Q. I recently had my second child. And, as with the first one, I gained an insane amount of weight after birth. At this stage, I feel very much defeated and I have no idea where to start. Do you have any suggestions for me? I need help.
A. Healthy Food Guide dietitian Katrina Pace responds:
Look at everything that’s going on around you at the moment. You’re working out what works within your new family. It’s easy to feel defeated, but give yourself credit for your wins.
Putting on weight after pregnancy can happen for a number of reasons. Post-pregnancy hormonal changes can affect how energy is used and stored, you might be snacking more because of lack of sleep, or your activity levels might have changed post baby. All of these can affect weight and mood.
A great place to start is to look at what’s going on and choose something that won’t take too much effort at this busy time of your life.
If you’re less active, would starting to take daily walks with your baby work for you? Is there a friend you can be active with for extra support?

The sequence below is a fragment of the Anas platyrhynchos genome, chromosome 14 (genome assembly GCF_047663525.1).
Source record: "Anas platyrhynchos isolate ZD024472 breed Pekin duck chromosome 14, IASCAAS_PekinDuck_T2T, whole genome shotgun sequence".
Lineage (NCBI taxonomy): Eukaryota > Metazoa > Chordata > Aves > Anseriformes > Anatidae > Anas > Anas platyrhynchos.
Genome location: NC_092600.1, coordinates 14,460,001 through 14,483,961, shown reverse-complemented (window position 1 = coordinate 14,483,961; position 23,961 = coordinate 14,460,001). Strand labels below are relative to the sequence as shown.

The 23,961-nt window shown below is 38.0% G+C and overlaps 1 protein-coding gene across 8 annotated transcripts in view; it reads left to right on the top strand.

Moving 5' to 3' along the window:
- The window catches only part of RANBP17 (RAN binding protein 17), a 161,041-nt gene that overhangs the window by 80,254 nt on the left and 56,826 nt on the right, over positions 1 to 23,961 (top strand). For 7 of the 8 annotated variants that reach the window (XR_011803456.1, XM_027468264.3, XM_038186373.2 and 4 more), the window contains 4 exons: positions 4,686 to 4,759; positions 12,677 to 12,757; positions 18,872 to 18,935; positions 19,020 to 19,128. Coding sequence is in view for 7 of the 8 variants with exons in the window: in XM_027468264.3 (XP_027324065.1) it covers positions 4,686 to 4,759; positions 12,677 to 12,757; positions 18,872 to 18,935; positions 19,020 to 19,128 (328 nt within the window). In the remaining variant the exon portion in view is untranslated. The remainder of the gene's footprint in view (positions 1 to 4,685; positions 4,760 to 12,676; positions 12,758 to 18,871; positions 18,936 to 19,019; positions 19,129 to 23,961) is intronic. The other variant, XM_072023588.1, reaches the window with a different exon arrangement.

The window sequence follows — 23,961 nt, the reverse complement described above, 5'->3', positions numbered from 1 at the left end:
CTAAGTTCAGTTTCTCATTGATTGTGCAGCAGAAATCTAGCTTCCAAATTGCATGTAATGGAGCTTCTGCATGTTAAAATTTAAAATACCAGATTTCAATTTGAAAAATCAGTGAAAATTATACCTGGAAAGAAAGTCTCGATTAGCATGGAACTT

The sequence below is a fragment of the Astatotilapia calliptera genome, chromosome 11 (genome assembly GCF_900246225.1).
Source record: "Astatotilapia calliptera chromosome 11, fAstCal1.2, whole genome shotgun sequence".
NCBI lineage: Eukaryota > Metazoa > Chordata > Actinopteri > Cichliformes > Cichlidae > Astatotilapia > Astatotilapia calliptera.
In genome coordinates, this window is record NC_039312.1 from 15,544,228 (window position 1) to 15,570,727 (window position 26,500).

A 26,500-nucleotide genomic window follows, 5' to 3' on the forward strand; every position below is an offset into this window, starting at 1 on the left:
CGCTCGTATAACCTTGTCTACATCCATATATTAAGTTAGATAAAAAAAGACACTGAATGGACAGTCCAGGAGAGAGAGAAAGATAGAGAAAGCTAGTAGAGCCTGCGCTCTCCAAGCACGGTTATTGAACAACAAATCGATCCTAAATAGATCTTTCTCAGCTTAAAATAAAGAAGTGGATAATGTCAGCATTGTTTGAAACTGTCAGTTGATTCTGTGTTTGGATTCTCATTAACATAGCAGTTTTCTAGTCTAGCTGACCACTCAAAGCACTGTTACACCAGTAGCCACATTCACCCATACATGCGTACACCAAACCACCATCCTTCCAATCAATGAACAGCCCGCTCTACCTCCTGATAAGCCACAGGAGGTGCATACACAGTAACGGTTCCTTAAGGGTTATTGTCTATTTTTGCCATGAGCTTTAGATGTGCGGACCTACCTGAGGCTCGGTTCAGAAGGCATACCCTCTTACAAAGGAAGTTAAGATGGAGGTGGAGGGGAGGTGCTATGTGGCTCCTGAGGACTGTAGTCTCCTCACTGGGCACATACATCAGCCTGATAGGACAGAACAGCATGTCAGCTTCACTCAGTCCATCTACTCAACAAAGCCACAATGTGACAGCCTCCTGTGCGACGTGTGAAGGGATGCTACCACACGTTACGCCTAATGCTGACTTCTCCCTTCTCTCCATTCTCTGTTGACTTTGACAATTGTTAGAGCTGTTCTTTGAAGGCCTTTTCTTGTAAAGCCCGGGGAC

If you feel you’re snacking more because of lack of sleep and tiredness, allow yourself rest breaks and give yourself permission to sit still. Think about what snacks you’re having and maybe put together healthy snack boxes in the cupboard, so when you do snack, it’s on high-protein, high-fibre foods.
Being busy may mean you’re having more prepared foods, which can be higher in energy. If there’s a quieter time of the week try bulk cooking and freezing dinners, so you know you’re getting healthy food.
Accept that this is a busy time, manage what you can and set a timeframe for changing other things. Get support but, most of all, take it one step at a time and make small, easy changes.
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Article sources and references
- Gunderson EP & Abrams B. 1999. Epidemiology of gestational weight gain and body weight changes after pregnancy. Epidemiologic Reviews 21:261-275https://www.ncbi.nlm.nih.gov/pubmed/10682262
- Rognmo K et al. 2016. Self-reported short sleep duration and insomnia symptoms as predictors of post-pregnancy weight change: Results from a cohort study. Women’s Health 12:465-74https://www.ncbi.nlm.nih.gov/pmc/articles/PMC5373270/
- Stothard ER. 2017. Hunger and appetite ratings during circadian misalignment and sleep deprivation. In Impact of Circadian and Sleep Disruption on Metabolic Health and Behavior. Integrative Physiology Graduate Theses and Dissertations 56https://scholar.colorado.edu/cgi/viewcontent.cgi?article=1057&context=iphy_gradetds